Franzen and DFW became friends.  To this friendship was added William T. Vollman, and David Means, also Mary Karr (whom DFW dated) and Mark Costello (who co-wrote Signifying Rappers with DFW).  Later they would connect with Eugenides, Rick Moody and Donald Antrim.  (more…)

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SOUNDTRACK: RAPEMAN-Two Nuns an a Pack Mule (1989).

One of Steve Albini’s many groups, Rapeman made one album and an EP (both are included on the CD).  Probably the most striking thing about this CD is Albini’s guitar which is so sharp it practically hurts (and when your guitar is more notable than the lyrics from a band named Rapeman, you know that sound is pretty striking).  [You can hear hints of this sound on Nirvana’s In Utero (which Albini produced), particularly the screamy parts of “Scentless Apprentice”.  The template is the same, although Nirvana’s drums are much much bigger. And, of course, Albini leaves the sonic edge really sharp for himself].

Although the guitar is what really stands out on this disc, the album would be far less interesting if the rhythm section wasn’t so strong.  The bass is mixed really well, running lines that are never in concert with the guitar lines but which blend nicely and provide some needed low end.  And the drums are sharp and punctuate the noise perfectly.

The opening of “Monobrow” is squeaks and feedback (I wonder if you could even write the music for it).  When the rhythm kick in, it gives a herky jerky momentum.  There’s an interesting twist on a song like “Trouser Minnow” which is written from a woman’s perspective (and yet she’s not an exemplary woman either) so you can read it a couple of ways.  Of course, the opener, “Steak and Black Onions” is unequivocal: “Why don’t you snuff it man, you plant-eating pussy.”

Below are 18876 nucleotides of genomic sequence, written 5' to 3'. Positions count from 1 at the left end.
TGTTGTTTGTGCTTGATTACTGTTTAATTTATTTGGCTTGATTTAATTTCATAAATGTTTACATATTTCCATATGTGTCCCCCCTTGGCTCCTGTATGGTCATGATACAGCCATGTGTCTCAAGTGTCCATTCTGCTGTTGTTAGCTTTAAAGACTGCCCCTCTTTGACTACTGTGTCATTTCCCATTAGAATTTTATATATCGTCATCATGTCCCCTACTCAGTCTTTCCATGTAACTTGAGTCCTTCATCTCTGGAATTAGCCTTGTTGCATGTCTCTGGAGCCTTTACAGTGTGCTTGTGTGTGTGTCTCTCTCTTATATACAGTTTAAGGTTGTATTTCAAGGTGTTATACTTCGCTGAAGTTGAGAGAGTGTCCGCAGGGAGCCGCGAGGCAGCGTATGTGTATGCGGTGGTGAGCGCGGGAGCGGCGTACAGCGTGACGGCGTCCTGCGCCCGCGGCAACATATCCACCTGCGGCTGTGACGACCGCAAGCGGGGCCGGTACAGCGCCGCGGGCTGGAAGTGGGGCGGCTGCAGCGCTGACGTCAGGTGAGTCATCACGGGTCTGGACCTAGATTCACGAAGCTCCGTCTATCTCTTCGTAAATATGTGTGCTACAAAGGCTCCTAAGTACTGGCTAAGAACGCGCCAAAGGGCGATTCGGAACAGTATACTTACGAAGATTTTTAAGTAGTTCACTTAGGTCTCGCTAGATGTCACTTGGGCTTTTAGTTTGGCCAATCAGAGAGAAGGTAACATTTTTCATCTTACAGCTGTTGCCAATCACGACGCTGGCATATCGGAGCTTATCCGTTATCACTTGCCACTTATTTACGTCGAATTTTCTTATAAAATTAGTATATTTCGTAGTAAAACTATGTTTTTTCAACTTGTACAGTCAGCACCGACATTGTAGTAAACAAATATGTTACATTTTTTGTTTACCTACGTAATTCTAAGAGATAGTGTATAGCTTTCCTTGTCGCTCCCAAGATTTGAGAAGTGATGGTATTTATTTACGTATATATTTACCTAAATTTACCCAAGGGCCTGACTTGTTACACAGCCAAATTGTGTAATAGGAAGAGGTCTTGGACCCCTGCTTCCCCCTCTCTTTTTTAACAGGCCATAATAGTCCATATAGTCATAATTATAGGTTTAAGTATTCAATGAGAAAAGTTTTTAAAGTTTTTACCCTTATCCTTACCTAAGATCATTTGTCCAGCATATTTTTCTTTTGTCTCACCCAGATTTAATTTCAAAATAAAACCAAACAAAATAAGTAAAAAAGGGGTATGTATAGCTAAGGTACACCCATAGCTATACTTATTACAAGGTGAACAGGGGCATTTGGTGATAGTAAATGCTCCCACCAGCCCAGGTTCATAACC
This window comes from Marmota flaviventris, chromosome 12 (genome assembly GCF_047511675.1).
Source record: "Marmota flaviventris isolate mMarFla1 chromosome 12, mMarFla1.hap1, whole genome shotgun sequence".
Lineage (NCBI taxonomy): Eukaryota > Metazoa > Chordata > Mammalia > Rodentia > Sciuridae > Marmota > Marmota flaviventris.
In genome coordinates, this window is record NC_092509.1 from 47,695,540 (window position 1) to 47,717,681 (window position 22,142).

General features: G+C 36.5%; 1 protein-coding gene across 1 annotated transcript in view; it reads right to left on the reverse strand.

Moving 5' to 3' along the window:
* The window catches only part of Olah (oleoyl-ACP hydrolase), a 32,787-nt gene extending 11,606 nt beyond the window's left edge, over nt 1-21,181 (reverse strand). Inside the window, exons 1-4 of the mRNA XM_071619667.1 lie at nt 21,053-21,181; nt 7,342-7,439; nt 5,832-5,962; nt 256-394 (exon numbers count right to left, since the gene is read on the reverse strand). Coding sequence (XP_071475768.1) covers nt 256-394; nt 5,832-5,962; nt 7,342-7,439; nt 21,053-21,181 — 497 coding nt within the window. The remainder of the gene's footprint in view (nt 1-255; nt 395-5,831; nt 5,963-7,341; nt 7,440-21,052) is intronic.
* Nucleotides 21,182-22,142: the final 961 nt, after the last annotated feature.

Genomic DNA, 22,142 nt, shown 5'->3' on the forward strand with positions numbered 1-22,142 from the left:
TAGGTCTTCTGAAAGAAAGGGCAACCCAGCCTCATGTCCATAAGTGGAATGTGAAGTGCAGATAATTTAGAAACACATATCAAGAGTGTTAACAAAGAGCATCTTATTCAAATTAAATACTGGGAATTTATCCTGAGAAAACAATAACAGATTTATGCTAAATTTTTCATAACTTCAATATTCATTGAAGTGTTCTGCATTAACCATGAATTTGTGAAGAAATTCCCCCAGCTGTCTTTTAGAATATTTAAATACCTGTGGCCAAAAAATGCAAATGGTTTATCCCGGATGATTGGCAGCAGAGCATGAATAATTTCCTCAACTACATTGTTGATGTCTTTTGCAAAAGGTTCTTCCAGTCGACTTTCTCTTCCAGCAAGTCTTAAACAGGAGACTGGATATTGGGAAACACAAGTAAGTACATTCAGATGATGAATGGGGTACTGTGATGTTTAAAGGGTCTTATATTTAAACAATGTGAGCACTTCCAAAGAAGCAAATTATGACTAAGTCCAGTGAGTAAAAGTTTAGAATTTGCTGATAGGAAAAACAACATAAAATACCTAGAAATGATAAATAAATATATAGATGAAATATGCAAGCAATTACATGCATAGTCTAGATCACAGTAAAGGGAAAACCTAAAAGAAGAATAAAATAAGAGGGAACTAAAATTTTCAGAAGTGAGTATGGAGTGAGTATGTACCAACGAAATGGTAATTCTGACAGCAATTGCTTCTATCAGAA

But there’s definitely a sense of humor to all of this.  In “Up beat” Albini gets angry and suggests that he’d beat a guy up.  It ends, “I suppose I’m not too threatening presently.  But wait till I start Nautilus.”  There’s also something funny (I think) about them covering ZZ Top’s “Just Got Paid.”  Funny or not, this version rocks like no one’s business, and it shows that Albini can actually play the guitar, not just make noise.

The Budd EP was recorded live.  I love the description of the review here.  It sounds less screechy (and more bass heavy), but no less menacing.

[READ: September, 16, 2010] The Wasp Factory

I bought this book many many years ago (I found a card in the pages from when I used to live in Brighton, MA (circa 1992) as a “bookmark.”  But I think that the bookmark must have been not a real placeholder as nothing in the book was familiar, I just knew that it was supposed to be a dark, disturbing book.

And so it is.